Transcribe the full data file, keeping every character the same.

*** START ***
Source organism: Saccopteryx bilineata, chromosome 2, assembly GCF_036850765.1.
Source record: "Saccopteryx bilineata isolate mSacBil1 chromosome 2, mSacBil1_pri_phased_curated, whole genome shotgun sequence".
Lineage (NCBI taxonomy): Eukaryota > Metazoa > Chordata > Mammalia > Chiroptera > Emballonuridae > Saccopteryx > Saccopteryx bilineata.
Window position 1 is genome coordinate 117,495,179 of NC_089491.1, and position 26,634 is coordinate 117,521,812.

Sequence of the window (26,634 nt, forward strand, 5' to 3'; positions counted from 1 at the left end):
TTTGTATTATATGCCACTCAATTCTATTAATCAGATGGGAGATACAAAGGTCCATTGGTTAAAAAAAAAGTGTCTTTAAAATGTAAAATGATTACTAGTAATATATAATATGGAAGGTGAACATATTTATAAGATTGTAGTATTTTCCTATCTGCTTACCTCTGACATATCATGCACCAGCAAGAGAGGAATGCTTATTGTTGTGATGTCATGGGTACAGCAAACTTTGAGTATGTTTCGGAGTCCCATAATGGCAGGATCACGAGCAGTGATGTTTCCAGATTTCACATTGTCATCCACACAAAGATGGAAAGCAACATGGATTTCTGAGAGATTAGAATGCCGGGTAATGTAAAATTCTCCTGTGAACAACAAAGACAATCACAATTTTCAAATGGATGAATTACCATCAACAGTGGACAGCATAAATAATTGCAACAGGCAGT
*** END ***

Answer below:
Source organism: Saccopteryx bilineata, chromosome 2, assembly GCF_036850765.1.
Source record: "Saccopteryx bilineata isolate mSacBil1 chromosome 2, mSacBil1_pri_phased_curated, whole genome shotgun sequence".
Lineage (NCBI taxonomy): Eukaryota > Metazoa > Chordata > Mammalia > Chiroptera > Emballonuridae > Saccopteryx > Saccopteryx bilineata.
Window position 1 is genome coordinate 117,495,179 of NC_089491.1, and position 26,634 is coordinate 117,521,812.

Sequence of the window (26,634 nt, forward strand, 5' to 3'; positions counted from 1 at the left end):
TTTGTATTATATGCCACTCAATTCTATTAATCAGATGGGAGATACAAAGGTCCATTGGTTAAAAAAAAAGTGTCTTTAAAATGTAAAATGATTACTAGTAATATATAATATGGAAGGTGAACATATTTATAAGATTGTAGTATTTTCCTATCTGCTTACCTCTGACATATCATGCACCAGCAAGAGAGGAATGCTTATTGTTGTGATGTCATGGGTACAGCAAACTTTGAGTATGTTTCGGAGTCCCATAATGGCAGGATCACGAGCAGTGATGTTTCCAGATTTCACATTGTCATCCACACAAAGATGGAAAGCAACATGGATTTCTGAGAGATTAGAATGCCGGGTAATGTAAAATTCTCCTGTGAACAACAAAGACAATCACAATTTTCAAATGGATGAATTACCATCAACAGTGGACAGCATAAATAATTGCAACAGGCAGT